It has long been argued that beyond certain level wealth loses the great part of its meaning. One of the most inspiring things is that Bulgaria is in such a turning point at this moment. Having more than 20 000 dollars GDP per capita according to the purchasing power parity, this country is already sufficiently rich, so that it could take care for the long-term non-economic well-being of its citizens.

The threshold of 20 000 dollars annual GDP per capita is not random. It is a scientifically proven value, confirmed by various authors. Beyond this threshold the quality of health, education, social protection does not depend so much on the dimensions of wealth, as on institutions and the social structure.

Back in 2005 Donella Meadows pointed out in the updated edition of “The Limits of Growth” that the GDP level in Eastern Europe was a similarthreshold. Her claim was one of my motives to explore the seemingly meaningless issue of the limits to growth in a country with lower incomes such as Bulgaria.

Some people might say: those 20 000 dollars are measured by the purchasing power parity, but in reality the sum is below 10 000 dollars: let’s first become twice richer, then we will save nature, will fight for equality, etc.

I propose another point of view. According to the Global Footprint Index Bulgaria has a positive ecological balance in 2014. In other words, its biocapacity per capita is greater than the ecological footprint. Moreover, Bulgaria counts among the few European countries, which can boast with that.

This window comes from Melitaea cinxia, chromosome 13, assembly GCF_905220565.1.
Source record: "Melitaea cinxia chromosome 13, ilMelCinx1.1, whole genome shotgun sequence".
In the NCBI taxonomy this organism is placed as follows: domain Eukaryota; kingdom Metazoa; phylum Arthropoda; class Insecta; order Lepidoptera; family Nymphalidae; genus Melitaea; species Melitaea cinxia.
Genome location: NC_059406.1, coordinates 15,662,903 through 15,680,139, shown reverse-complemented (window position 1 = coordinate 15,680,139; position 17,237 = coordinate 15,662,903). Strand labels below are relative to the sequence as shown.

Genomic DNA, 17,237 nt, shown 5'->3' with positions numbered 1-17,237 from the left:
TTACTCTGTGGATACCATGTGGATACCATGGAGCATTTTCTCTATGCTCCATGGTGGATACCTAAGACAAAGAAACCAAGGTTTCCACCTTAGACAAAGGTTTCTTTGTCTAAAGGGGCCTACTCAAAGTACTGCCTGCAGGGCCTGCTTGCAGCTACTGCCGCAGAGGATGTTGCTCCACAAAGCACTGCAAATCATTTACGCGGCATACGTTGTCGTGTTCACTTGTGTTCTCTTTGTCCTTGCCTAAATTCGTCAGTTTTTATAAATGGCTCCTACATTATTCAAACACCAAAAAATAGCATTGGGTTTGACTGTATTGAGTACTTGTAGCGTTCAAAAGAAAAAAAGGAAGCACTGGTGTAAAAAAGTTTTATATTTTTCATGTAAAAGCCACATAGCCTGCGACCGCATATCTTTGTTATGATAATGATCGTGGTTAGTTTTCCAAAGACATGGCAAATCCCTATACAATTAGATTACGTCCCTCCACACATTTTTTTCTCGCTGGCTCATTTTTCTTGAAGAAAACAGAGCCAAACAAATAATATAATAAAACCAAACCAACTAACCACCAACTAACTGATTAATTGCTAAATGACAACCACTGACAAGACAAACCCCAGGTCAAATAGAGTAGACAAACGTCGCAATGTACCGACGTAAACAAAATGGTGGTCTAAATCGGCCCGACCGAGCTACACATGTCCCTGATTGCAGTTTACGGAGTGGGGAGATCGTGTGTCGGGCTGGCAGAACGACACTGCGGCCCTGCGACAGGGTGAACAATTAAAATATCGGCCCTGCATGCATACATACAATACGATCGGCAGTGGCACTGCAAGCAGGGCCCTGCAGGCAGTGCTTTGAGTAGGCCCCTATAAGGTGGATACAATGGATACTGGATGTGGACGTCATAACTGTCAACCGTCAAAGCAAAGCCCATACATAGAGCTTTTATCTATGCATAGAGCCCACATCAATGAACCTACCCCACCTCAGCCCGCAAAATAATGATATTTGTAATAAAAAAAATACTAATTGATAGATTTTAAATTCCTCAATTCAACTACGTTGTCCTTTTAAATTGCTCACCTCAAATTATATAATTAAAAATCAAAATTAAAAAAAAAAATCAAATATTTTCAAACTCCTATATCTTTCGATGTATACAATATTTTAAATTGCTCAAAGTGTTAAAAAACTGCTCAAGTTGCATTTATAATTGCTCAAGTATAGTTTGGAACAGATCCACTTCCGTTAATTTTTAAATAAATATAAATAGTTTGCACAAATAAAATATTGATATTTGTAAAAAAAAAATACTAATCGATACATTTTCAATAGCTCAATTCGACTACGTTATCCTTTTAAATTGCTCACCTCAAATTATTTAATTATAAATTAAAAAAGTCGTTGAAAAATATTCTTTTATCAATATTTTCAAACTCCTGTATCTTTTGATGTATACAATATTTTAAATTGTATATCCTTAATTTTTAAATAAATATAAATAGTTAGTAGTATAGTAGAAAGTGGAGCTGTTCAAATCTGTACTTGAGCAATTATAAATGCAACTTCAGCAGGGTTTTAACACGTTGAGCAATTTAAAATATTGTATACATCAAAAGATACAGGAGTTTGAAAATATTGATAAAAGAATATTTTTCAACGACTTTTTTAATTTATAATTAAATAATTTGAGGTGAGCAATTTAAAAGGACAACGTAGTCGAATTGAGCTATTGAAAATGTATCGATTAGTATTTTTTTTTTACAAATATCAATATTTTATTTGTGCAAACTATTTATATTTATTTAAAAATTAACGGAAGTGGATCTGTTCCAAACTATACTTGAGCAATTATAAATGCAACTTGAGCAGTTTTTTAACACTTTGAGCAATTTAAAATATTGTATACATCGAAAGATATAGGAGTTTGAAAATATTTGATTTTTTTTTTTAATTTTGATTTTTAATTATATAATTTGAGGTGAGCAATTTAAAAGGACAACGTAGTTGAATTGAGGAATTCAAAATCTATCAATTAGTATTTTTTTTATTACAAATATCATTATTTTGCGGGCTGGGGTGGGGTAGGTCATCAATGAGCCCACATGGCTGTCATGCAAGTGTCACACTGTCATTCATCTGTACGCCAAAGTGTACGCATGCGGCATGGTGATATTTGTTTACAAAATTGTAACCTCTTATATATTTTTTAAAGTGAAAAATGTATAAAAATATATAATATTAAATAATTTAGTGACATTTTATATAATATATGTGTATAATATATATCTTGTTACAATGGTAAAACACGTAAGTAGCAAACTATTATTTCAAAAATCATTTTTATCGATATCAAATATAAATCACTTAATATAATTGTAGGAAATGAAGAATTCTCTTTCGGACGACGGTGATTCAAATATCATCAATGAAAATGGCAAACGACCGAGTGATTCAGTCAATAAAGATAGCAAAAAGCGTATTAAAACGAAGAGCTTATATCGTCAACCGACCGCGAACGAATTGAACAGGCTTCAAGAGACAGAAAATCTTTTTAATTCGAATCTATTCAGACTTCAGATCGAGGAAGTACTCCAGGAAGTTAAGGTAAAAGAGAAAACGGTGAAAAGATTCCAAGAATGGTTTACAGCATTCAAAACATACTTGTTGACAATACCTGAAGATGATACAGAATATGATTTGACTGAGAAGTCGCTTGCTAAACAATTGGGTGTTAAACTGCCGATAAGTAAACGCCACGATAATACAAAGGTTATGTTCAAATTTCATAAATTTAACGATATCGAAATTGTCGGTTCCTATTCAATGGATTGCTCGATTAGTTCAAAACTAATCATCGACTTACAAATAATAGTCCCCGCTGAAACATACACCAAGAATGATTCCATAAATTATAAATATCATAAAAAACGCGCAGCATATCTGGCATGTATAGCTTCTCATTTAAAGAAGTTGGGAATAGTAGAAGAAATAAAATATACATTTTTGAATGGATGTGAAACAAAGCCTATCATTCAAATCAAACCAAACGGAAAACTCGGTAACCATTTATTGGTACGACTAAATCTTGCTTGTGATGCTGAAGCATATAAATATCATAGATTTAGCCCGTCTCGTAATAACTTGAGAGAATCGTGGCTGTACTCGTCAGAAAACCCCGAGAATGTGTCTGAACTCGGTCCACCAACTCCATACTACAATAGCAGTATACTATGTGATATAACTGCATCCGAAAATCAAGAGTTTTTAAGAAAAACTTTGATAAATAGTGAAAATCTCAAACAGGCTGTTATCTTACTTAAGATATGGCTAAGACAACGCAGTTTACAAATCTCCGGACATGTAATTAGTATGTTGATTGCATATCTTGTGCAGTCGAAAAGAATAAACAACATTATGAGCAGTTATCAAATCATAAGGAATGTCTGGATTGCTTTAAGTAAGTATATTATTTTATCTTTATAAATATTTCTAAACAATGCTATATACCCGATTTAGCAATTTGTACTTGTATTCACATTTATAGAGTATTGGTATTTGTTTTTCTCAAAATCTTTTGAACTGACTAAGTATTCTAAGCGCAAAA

World map of the ecologic footprint


Thus, there is something in the Bulgarian socio-economic model, which permits a lower pressure on nature. This is something, which lacks in the countries, whose GDP we want to “catch-up”, paying a high price for that.

Several international studies in the last years point out the power of social links in Bulgaria. Socialization is what has been permitting the Bulgarians to make ends meet , in spite of the relatively low level of income. There are institutions and traditional ecologic knowledge in Bulgaria, which could be interesting for the western researchers of post-growth.

That is how I reach three important points of my discourse and I will finish it with them. The three of them need a wider national discussion.

First, it should become widely known that the rise of GDP is not a key to happiness. At this moment, the “poor” Bulgaria is richer than the happiest countries in the world.

Bulgarians have an averageindex of life satisfaction of 4,2 points, and GDP/capita above 20 000 dollars (purchasing power parity). Thailand has GDP/capita (PPP) 16 000 dollars and 6,3 points of life satisfaction, while Costa Rica has 15 500 dollars and 7,3 points.

A recent study has uncovered the spheres, which represent an obstacle to national happiness in Bulgaria. These are the feeling that the country is being governed poorly, the poor quality of life in the small towns, and the assault on environment. These problematic areas should receive attention with priority, instead of emphasizing on the GDP growth, which lurks behind each and every national policy.

Second, the Bulgarian socio-economic model contains elements, which undergo erosion, but will be more and more precious in “a full world” – cyclic holidays, home economies, traditional taboos, mutual aid networks, barter systems. The more of these things are preserved, the greater the real wealth of Bulgaria will be.

Third, it is necessary to decolonize our minds. Modern degrowth movement in Western Europe repeats this slogan often, but the West continues to see itself as the intellectual center to the world. Bulgarians also get accustomed to the self-consciousness of an intellectual periphery, which tends to import thinking. Bulgaria has a unique natural and geographical position in Europe. By using the high intellectual samples like those of the Club of Rome, it should create its own thinking on the most important problem of our present times: how to put reins on this insatiable monster, which leads society further and further – where probably lies an abyss.